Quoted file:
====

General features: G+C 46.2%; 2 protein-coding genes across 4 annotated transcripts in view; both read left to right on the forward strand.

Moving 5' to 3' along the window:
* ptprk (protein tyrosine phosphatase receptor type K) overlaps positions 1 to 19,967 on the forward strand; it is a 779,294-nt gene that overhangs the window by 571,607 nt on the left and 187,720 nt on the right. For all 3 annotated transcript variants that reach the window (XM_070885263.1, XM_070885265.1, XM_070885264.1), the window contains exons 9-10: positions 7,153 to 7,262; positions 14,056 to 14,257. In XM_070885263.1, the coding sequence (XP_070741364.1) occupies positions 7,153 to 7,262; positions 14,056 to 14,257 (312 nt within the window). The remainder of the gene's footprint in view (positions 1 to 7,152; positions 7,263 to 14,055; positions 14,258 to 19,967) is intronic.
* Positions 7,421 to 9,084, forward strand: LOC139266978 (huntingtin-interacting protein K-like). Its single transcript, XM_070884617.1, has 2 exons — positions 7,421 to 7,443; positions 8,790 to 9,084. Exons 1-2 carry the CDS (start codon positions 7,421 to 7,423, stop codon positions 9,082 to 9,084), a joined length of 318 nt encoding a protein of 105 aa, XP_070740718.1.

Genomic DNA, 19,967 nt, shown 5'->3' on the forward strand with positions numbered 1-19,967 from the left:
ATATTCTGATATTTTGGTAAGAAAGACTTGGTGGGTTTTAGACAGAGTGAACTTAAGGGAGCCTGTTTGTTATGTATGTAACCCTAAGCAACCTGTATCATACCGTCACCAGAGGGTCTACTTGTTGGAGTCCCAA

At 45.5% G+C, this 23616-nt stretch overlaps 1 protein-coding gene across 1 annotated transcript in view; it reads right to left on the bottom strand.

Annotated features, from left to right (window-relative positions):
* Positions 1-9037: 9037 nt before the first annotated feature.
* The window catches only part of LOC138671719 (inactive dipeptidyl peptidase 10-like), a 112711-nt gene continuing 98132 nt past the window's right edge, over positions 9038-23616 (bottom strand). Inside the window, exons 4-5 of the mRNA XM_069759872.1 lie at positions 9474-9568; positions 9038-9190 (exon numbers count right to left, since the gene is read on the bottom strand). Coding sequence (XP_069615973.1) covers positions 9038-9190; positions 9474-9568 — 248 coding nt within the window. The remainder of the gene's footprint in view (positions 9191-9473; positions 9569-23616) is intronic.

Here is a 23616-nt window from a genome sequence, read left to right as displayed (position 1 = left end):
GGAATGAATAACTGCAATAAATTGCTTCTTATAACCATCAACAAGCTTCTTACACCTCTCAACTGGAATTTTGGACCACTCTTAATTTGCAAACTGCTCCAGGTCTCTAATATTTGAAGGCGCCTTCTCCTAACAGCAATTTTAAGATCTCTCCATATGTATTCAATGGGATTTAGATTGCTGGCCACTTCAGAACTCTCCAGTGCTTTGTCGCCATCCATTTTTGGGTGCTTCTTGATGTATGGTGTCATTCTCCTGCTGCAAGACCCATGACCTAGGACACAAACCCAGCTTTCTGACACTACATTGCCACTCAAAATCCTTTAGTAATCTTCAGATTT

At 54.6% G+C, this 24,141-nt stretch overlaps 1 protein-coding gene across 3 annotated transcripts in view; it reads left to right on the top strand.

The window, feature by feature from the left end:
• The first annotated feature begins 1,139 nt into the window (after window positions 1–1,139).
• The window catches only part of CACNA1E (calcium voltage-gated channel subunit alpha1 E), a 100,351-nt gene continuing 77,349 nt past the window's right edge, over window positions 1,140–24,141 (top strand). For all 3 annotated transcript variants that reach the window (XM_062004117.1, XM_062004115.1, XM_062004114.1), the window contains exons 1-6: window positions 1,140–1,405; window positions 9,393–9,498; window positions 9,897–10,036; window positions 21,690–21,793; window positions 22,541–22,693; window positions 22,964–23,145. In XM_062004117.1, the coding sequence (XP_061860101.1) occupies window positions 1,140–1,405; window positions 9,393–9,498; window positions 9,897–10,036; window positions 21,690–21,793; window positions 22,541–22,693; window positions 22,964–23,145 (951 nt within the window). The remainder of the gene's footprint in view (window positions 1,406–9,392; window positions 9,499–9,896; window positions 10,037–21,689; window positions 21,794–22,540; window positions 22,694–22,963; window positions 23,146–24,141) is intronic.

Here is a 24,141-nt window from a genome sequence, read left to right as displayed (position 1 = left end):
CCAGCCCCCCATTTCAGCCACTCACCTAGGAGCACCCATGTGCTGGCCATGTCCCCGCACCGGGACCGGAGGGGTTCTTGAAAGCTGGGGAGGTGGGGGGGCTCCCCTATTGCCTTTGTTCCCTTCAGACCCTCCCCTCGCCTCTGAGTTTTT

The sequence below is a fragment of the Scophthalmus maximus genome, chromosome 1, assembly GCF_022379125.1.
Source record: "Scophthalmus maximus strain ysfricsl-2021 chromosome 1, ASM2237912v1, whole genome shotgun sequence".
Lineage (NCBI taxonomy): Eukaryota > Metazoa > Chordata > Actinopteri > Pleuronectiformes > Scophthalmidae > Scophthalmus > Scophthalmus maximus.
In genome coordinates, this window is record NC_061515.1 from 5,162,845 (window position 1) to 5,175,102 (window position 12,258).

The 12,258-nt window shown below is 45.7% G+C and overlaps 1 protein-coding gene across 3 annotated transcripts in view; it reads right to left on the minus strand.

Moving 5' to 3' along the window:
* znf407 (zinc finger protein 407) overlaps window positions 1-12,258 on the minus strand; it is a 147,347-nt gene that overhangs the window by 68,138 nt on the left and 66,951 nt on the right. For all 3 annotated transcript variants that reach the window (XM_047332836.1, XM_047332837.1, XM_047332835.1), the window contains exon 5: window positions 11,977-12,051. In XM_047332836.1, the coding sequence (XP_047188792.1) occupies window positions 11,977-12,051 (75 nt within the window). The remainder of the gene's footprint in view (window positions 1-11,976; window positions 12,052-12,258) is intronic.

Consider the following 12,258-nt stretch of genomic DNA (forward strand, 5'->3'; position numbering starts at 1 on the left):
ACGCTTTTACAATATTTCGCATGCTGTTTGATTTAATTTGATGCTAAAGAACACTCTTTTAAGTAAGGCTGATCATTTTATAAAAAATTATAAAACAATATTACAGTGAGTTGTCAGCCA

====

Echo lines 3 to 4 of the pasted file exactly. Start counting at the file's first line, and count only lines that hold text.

* ptprk (protein tyrosine phosphatase receptor type K) overlaps positions 1 to 19,967 on the forward strand; it is a 779,294-nt gene that overhangs the window by 571,607 nt on the left and 187,720 nt on the right. For all 3 annotated transcript variants that reach the window (XM_070885263.1, XM_070885265.1, XM_070885264.1), the window contains exons 9-10: positions 7,153 to 7,262; positions 14,056 to 14,257. In XM_070885263.1, the coding sequence (XP_070741364.1) occupies positions 7,153 to 7,262; positions 14,056 to 14,257 (312 nt within the window). The remainder of the gene's footprint in view (positions 1 to 7,152; positions 7,263 to 14,055; positions 14,258 to 19,967) is intronic.
* Positions 7,421 to 9,084, forward strand: LOC139266978 (huntingtin-interacting protein K-like). Its single transcript, XM_070884617.1, has 2 exons — positions 7,421 to 7,443; positions 8,790 to 9,084. Exons 1-2 carry the CDS (start codon positions 7,421 to 7,423, stop codon positions 9,082 to 9,084), a joined length of 318 nt encoding a protein of 105 aa, XP_070740718.1.